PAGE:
Nancy Cogswell Artist

Not One: But The Other

2 Salt Flats-1 altered
3 - Salt Flats 2
Salt Flats 3

Not One: But The Other

Wednes­day 6 July from 6 — 9 pm
Art Bermond­sey Project Space
183 – 185 Bermond­sey Street, Lon­don SE1 3UW

Lon­don based Cana­dian Nancy Cogswell trained at Wim­ble­don Art School and gained her MA from City & Guilds Lon­don Art School.
Her most recent work is a response to thoughts about our per­cep­tions of time — the mea­sures we apply to time pass­ing, to decay and the sub­lime — and to the inter­play between fig­u­ra­tion and abstraction.


Kingston Uni­ver­sity Gov­er­nor 2015 -

Tan­nery Arts Trustee 2010 — 2015

City & Guilds of Lon­don Art School MA Fine Art Painting

Wim­ble­don School of Art, Lon­don BA Fine Art Painting

Archi­tec­tural Asso­ci­a­tion School of Archi­tec­ture, London

CABE Design Review Com­mit­tee Mem­ber 2001 – 2004

Part III Exter­nal Exam­iner Uni­ver­sity of West­min­ster 1996 — 1998

Wednes­day 6 July from 6 — 9 pm

Art Bermond­sey Project Space

183 – 185 Bermond­sey Street, Lon­don SE1 3UW


Sep­tem­ber 12 — 5 Octo­ber 2013
Open­ing 11 Sep­tem­ber 6:30pm

Curated by Nancy Cogswell
This exhi­bi­tion by seven artists from the UK and Ire­land, presents works that broadly relate to the term Black Coun­try, a term more com­monly used to refer to an area in Eng­land that was known for met­al­work­ing and the extrac­tion of iron ore and coal dur­ing the indus­trial rev­o­lu­tion. The use of the term here, as an idea, has more to do with a res­o­nance and an asso­ci­a­tion with ques­tions about mem­ory, uncer­tainty and con­fronta­tion through a phys­i­cal, metaphor­i­cal or psy­cho­log­i­cal frame­work – an explo­ration of the dark sub­con­scious, a duplic­i­tous unnerv­ing, and the buried and hid­den.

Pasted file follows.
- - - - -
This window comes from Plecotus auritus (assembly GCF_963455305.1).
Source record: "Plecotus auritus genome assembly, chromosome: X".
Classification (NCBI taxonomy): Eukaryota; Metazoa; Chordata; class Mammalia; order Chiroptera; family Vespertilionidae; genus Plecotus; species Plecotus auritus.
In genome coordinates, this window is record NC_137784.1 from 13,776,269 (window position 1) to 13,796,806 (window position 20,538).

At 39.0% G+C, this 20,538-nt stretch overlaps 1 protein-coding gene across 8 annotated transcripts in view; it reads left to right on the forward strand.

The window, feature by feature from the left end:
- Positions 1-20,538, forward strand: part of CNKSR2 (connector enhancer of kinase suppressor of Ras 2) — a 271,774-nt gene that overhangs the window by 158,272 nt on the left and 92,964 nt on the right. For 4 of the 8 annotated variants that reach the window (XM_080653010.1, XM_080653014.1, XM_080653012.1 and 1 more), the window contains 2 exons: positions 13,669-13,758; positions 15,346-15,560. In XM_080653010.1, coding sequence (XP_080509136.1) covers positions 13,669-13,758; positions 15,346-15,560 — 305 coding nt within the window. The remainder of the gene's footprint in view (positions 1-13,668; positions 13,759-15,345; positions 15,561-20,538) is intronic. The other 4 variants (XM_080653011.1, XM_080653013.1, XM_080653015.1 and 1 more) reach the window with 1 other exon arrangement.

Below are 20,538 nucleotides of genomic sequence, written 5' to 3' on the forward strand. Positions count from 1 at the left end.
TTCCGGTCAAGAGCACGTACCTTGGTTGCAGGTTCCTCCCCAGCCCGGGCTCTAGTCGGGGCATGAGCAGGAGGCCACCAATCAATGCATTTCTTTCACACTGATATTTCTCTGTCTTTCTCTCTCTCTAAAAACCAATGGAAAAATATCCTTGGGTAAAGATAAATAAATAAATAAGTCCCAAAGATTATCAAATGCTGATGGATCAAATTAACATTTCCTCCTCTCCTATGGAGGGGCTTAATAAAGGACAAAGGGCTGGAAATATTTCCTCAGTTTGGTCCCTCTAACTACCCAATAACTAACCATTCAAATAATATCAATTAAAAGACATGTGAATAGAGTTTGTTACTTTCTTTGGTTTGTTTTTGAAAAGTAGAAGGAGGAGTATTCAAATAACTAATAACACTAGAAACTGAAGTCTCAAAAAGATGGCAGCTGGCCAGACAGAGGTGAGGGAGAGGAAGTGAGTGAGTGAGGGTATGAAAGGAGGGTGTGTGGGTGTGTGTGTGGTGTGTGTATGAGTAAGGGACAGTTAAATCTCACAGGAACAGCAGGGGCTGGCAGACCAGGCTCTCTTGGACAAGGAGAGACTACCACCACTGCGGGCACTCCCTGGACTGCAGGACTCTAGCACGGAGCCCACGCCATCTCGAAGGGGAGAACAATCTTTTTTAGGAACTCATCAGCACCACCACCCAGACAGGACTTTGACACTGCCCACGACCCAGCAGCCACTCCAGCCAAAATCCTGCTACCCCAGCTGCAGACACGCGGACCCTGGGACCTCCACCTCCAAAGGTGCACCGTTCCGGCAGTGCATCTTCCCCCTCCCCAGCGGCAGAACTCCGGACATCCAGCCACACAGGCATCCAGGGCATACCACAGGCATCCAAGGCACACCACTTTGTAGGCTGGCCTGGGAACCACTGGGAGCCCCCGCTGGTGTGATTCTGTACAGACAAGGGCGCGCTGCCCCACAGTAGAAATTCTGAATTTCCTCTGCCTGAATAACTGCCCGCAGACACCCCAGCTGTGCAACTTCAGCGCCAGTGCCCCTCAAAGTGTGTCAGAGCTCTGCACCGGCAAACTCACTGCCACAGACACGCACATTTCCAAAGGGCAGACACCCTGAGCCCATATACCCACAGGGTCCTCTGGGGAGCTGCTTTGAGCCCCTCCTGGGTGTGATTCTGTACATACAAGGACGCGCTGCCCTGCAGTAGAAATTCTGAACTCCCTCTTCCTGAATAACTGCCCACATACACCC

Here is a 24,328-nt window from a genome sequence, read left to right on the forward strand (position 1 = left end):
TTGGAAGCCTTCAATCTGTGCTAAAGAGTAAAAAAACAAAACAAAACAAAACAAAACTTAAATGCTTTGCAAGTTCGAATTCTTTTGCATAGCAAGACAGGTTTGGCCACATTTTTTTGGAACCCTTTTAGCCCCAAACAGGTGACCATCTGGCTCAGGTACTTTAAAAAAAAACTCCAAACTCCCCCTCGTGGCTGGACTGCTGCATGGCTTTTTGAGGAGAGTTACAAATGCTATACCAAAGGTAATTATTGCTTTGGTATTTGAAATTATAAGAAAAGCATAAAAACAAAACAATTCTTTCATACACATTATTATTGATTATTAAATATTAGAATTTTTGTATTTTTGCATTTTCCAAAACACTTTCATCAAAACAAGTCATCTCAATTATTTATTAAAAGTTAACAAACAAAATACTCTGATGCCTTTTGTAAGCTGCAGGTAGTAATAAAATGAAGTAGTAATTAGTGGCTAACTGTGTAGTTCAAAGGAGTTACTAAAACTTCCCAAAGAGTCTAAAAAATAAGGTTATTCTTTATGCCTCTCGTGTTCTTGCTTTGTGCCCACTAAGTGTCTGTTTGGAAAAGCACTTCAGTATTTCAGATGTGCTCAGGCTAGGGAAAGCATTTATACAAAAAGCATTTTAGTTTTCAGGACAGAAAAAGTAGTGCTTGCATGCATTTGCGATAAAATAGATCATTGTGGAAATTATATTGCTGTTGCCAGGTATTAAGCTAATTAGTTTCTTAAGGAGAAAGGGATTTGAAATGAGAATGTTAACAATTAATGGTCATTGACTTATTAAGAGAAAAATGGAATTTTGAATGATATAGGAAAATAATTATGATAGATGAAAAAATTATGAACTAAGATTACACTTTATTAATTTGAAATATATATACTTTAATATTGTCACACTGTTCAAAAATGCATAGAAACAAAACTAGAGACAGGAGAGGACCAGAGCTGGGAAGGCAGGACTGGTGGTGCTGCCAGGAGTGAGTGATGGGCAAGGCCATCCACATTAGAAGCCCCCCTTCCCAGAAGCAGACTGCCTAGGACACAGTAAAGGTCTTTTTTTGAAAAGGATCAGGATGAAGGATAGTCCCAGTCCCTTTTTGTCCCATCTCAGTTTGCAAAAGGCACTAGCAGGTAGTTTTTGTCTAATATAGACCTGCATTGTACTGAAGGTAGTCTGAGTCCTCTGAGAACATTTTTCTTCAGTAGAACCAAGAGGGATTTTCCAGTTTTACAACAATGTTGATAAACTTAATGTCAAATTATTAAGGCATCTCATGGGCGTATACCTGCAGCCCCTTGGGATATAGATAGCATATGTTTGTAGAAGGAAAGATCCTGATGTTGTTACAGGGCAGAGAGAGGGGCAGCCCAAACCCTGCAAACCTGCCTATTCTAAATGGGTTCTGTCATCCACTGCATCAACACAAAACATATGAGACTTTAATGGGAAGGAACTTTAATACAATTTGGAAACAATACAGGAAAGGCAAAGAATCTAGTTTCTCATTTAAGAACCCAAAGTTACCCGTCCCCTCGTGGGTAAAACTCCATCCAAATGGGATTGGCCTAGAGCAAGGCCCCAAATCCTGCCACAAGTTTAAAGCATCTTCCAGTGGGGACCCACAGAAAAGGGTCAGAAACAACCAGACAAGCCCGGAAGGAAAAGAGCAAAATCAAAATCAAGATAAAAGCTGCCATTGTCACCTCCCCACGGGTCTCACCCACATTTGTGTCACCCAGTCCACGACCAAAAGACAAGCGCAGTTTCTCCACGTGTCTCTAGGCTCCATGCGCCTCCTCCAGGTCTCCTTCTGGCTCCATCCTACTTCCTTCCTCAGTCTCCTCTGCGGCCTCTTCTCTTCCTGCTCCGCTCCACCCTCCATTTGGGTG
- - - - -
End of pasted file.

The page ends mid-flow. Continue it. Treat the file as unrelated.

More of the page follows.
Rob Brown’s works exam­ine the way vir­tual real­ity con­t­a­m­i­nates the ‘real’ world. 
Nancy Cogswell’s paint­ings involve sce­nar­ios with objects such as tables and draw­ers that are given an emblem­atic char­ac­ter to pro­duce uncer­tainty and intrigue through abstract­ing the fig­u­ra­tive.
Julia Hamilton’s ‘deci­sive’ paint­ings have a solid­ity that coun­ter­points per­sonal mem­o­ries and evoke a nos­tal­gic long­ing. 
Chris Hanlon’s works of pared back frag­ments of objects and spaces engen­der a still, enig­matic atmos­phere and a sense of some­thing lost or for­got­ten.
Richard Hoey’s works explore an under­cur­rent of con­flict between sex and reli­gion through the manip­u­la­tion of images from the broad pool of pop­u­lar cul­ture. 
Reece Jones’ process dri­ven, dark draw­ings carry an intense and absorb­ing psy­cho­log­i­cal charge that have a fic­tion rem­i­nis­cent of cin­e­matic loca­tions. 
Gillian Lawler’s paint­ings explore ideas con­cern­ing archi­tec­tural unease, ref­er­enc­ing imag­i­nary, fic­tional land­scapes that explore a dystopian science-​fiction terrain.

Lion and Lamb, 46 Fan­shaw Street, Hox­ton, Lon­don N1 6LG
Open: Mon 1 – 11, Tues-​Sat 12 – 11, Sun 12 – 10
Con­tact: Direc­tors Peter Ash­ton Jones & Kat­rina Blan­nin: This email address is being pro­tected from spam­bots. You need JavaScript enabled to view it. www​.lio​nand​lam​b​gallery​.co​.uk

Lion & Lamb Show